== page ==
Friday, January 15, 2021

HO-6 Condominium Insurance - What is it and What does it Cover?

Many retirees decide at some point to sell their family home, with its big lawn and extensive outside maintenance requirements, and move to a condominium. However, if you have never owned a condo before, you need to know that you should purchase a condominium or HO-6 insurance policy. In some ways, this is very similar to the homeowner's insurance you had in the past, so having insurance to cover your new home should not be strange to you. However, there are certain differences between insuring a condo and insuring a house.  What do you need to know about condo insurance?

What is Condo or HO-6 insurance?

A condo insurance policy protects your specific condo unit, and also provides both personal liability coverage and living expense coverage in the event your residence becomes uninhabitable. HO-6 policies are sometimes called "walls-in" coverage, because they protect the interior of your individual unit, while the condominium homeowners association's master policy will cover the building's common areas.

It is important to know that a standard condo insurance policy will not protect you in certain situations, such as floods, unless you purchase a separate policy. You may also want to consider purchasing other additional policies, depending upon where your condo is located and how much time you spend there.  For example, my husband and I live in Southern California, where we do not have to worry about flooding in our community, but earthquakes are a serious concern.  As a result, we have purchased an additional earthquake policy.  One of the things I like about earthquake insurance is that it not only covers repairs and major losses, but also alternate housing while making the repairs.  We chose a policy with a high deductible. It was less expensive, but it will not cover minor damage to our property, such as the television or a piece of artwork getting broken.  Instead, we have done our best to make sure important items are securely anchored, so they are less likely to be damaged in a minor earthquake.  Ask your insurance agent if there are special policies you may require in your area.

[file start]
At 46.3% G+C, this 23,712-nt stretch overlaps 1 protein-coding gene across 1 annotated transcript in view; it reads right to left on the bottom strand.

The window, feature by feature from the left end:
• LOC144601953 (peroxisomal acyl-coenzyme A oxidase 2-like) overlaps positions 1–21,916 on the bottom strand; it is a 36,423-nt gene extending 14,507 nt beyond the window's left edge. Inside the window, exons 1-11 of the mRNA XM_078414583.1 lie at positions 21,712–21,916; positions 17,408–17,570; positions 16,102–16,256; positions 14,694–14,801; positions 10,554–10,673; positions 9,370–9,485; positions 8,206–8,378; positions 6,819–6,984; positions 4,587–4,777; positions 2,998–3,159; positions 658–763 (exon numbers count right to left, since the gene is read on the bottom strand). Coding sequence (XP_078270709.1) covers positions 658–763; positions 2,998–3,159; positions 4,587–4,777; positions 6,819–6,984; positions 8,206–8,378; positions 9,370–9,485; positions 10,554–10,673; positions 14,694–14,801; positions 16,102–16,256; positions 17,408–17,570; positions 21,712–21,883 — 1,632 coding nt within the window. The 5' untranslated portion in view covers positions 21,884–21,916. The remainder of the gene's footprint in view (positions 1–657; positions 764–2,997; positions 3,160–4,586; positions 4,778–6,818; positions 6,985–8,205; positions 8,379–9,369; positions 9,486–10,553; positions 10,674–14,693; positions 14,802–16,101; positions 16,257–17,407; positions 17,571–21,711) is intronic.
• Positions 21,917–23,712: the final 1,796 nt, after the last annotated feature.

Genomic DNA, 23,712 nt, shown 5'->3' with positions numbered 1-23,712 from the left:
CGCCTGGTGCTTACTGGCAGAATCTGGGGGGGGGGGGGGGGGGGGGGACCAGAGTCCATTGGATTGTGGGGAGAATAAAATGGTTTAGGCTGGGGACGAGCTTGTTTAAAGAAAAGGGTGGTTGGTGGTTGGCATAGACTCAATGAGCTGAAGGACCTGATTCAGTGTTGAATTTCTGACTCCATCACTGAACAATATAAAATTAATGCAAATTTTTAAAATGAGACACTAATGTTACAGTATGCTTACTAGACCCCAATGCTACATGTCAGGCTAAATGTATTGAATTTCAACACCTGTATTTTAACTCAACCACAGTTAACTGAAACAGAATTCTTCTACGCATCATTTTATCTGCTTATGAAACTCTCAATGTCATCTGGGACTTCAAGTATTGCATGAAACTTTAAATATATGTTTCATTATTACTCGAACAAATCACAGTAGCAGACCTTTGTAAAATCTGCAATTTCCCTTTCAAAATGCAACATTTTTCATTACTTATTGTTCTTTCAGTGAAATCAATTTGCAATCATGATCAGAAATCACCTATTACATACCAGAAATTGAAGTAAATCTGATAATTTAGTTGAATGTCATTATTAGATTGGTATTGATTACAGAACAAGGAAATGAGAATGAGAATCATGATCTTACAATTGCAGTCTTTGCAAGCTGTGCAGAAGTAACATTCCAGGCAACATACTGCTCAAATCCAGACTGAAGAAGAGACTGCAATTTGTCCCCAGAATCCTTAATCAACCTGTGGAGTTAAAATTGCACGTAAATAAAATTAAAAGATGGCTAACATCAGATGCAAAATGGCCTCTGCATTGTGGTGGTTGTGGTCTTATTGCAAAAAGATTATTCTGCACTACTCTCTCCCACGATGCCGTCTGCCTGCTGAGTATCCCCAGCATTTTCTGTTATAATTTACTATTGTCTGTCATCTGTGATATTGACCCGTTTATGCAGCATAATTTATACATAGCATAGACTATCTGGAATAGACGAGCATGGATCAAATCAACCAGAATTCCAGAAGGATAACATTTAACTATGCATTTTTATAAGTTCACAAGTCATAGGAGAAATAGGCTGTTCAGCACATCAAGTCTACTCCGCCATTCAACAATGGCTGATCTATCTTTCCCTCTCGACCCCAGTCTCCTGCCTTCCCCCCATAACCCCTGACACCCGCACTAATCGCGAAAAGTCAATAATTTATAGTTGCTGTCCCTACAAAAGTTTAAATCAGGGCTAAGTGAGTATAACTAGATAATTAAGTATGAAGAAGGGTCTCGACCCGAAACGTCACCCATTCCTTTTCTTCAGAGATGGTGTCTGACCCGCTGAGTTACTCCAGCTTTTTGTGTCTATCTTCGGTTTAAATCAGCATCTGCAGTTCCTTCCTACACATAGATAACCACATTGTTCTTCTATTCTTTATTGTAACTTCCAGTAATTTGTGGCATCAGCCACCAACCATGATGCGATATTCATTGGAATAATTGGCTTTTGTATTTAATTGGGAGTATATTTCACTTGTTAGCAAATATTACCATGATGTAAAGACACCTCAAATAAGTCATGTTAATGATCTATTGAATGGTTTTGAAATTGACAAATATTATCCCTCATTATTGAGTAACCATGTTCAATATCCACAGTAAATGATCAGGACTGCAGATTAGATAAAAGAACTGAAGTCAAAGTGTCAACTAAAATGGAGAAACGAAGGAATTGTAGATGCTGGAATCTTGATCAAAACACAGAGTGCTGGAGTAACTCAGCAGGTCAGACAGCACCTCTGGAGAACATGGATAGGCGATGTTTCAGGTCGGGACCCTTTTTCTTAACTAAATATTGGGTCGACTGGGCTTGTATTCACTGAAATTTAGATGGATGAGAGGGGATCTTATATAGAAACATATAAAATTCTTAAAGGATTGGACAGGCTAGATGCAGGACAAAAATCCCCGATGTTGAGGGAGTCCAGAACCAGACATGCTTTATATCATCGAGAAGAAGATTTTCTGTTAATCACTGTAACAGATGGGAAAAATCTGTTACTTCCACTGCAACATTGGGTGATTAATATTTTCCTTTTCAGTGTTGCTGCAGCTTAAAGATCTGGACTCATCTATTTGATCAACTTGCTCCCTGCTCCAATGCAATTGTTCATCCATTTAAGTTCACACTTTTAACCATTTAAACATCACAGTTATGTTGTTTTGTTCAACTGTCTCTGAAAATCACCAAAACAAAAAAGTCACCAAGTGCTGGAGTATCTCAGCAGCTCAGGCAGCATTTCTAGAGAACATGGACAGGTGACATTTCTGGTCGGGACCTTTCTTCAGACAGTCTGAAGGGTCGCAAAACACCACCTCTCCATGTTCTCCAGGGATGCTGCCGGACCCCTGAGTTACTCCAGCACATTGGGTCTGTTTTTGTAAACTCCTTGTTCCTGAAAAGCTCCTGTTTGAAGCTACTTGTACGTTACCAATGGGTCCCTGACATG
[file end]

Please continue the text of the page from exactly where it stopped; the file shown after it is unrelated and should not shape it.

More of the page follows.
Anyone buying a condo for the first time may also find it helpful to read "Condominiums and Townhouses: What You Need to Know Before and After Buying."  It could help you avoid a variety of issues and misunderstandings with your new neighbors and homeowner's association. 

What Will My Condo Association Cover?

Many people assume, incorrectly, that if they live in a condo and anything happens, such as the hot water heater leaks or there is a kitchen fire, the condo insurance will take care of the problem and cover the cost of all the repairs.  That is NOT normally true. The condo association insurance will not make repairs inside your condo. Those repairs are your responsibility and they can be quite expensive.

Before you can buy the correct HO-6 insurance policy, you need to know specifically what your condo association insurance does cover.  Typically, all common areas in a condominium building are covered under a "master insurance policy" which has been purchased by the condo association or HOA. This policy includes not only the building's roof and exterior but also internal areas such as elevators and hallways.  In other words, they take care of the building outside your front door, and you are responsible for the interior of your home.